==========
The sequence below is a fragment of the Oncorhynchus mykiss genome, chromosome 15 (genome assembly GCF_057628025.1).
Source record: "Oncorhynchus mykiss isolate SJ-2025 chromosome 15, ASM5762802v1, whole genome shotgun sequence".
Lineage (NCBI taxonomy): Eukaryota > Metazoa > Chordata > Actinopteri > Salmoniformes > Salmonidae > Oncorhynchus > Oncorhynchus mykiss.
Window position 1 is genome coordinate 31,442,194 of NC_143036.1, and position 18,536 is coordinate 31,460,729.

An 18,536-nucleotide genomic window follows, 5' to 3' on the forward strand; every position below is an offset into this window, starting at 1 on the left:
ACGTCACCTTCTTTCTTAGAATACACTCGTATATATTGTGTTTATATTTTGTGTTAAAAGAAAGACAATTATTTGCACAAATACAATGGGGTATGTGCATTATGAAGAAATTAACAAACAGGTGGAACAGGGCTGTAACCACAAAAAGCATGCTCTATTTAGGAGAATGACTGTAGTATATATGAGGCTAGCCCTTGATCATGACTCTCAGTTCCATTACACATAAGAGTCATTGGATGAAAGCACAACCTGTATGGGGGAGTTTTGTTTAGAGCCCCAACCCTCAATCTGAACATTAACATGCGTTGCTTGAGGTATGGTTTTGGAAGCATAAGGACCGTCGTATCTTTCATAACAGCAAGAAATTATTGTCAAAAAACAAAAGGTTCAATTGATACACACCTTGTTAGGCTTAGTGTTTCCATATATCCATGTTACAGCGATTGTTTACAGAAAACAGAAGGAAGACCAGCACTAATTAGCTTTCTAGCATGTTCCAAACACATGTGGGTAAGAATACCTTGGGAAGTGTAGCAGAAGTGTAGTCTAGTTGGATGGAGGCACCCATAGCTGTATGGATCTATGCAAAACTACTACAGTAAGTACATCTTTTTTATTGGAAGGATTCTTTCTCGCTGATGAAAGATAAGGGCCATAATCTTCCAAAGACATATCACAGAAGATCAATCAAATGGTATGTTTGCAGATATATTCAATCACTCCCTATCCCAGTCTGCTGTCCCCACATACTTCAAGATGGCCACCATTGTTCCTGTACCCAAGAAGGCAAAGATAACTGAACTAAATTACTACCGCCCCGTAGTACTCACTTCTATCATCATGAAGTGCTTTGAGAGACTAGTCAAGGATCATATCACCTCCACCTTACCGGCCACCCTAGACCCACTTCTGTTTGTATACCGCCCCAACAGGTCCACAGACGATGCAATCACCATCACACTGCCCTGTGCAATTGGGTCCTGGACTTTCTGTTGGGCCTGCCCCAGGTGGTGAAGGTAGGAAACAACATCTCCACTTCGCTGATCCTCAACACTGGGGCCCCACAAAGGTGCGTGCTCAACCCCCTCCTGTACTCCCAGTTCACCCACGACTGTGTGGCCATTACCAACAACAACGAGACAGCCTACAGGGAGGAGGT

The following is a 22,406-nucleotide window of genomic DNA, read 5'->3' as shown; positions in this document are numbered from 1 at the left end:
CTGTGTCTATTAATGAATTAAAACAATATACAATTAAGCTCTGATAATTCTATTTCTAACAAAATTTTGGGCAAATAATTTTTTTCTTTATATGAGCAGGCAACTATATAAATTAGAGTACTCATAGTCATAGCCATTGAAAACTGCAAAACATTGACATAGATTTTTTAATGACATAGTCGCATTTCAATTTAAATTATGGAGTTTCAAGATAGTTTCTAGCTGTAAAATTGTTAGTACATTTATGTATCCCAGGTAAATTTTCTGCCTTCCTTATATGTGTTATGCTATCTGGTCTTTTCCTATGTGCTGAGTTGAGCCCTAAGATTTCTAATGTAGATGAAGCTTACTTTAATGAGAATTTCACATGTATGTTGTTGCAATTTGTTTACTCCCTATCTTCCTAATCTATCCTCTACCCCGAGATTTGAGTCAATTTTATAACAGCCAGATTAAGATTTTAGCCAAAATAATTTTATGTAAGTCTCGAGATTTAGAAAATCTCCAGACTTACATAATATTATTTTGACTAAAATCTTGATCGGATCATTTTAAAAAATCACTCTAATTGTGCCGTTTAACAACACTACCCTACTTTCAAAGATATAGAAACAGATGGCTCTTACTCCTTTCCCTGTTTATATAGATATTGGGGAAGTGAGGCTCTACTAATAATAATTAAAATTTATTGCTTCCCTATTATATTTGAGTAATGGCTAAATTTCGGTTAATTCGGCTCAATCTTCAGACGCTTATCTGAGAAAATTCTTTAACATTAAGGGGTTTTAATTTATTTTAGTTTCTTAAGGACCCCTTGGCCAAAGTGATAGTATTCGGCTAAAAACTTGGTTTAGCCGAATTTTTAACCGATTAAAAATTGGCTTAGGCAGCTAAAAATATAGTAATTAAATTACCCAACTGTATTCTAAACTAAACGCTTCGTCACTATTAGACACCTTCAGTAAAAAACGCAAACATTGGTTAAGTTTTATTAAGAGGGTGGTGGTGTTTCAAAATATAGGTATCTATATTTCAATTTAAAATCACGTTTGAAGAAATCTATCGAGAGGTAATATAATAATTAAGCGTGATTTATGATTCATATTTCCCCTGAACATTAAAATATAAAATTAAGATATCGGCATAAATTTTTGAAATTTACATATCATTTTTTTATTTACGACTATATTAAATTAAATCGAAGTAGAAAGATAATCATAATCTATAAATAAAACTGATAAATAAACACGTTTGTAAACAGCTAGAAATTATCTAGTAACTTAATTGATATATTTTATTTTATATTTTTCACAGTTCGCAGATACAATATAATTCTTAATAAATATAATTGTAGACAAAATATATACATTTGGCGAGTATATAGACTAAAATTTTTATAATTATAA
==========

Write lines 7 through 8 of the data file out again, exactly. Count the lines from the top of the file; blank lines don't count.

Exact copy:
The following is a 22,406-nucleotide window of genomic DNA, read 5'->3' as shown; positions in this document are numbered from 1 at the left end:
CTGTGTCTATTAATGAATTAAAACAATATACAATTAAGCTCTGATAATTCTATTTCTAACAAAATTTTGGGCAAATAATTTTTTTCTTTATATGAGCAGGCAACTATATAAATTAGAGTACTCATAGTCATAGCCATTGAAAACTGCAAAACATTGACATAGATTTTTTAATGACATAGTCGCATTTCAATTTAAATTATGGAGTTTCAAGATAGTTTCTAGCTGTAAAATTGTTAGTACATTTATGTATCCCAGGTAAATTTTCTGCCTTCCTTATATGTGTTATGCTATCTGGTCTTTTCCTATGTGCTGAGTTGAGCCCTAAGATTTCTAATGTAGATGAAGCTTACTTTAATGAGAATTTCACATGTATGTTGTTGCAATTTGTTTACTCCCTATCTTCCTAATCTATCCTCTACCCCGAGATTTGAGTCAATTTTATAACAGCCAGATTAAGATTTTAGCCAAAATAATTTTATGTAAGTCTCGAGATTTAGAAAATCTCCAGACTTACATAATATTATTTTGACTAAAATCTTGATCGGATCATTTTAAAAAATCACTCTAATTGTGCCGTTTAACAACACTACCCTACTTTCAAAGATATAGAAACAGATGGCTCTTACTCCTTTCCCTGTTTATATAGATATTGGGGAAGTGAGGCTCTACTAATAATAATTAAAATTTATTGCTTCCCTATTATATTTGAGTAATGGCTAAATTTCGGTTAATTCGGCTCAATCTTCAGACGCTTATCTGAGAAAATTCTTTAACATTAAGGGGTTTTAATTTATTTTAGTTTCTTAAGGACCCCTTGGCCAAAGTGATAGTATTCGGCTAAAAACTTGGTTTAGCCGAATTTTTAACCGATTAAAAATTGGCTTAGGCAGCTAAAAATATAGTAATTAAATTACCCAACTGTATTCTAAACTAAACGCTTCGTCACTATTAGACACCTTCAGTAAAAAACGCAAACATTGGTTAAGTTTTATTAAGAGGGTGGTGGTGTTTCAAAATATAGGTATCTATATTTCAATTTAAAATCACGTTTGAAGAAATCTATCGAGAGGTAATATAATAATTAAGCGTGATTTATGATTCATATTTCCCCTGAACATTAAAATATAAAATTAAGATATCGGCATAAATTTTTGAAATTTACATATCATTTTTTTATTTACGACTATATTAAATTAAATCGAAGTAGAAAGATAATCATAATCTATAAATAAAACTGATAAATAAACACGTTTGTAAACAGCTAGAAATTATCTAGTAACTTAATTGATATATTTTATTTTATATTTTTCACAGTTCGCAGATACAATATAATTCTTAATAAATATAATTGTAGACAAAATATATACATTTGGCGAGTATATAGACTAAAATTTTTATAATTATAA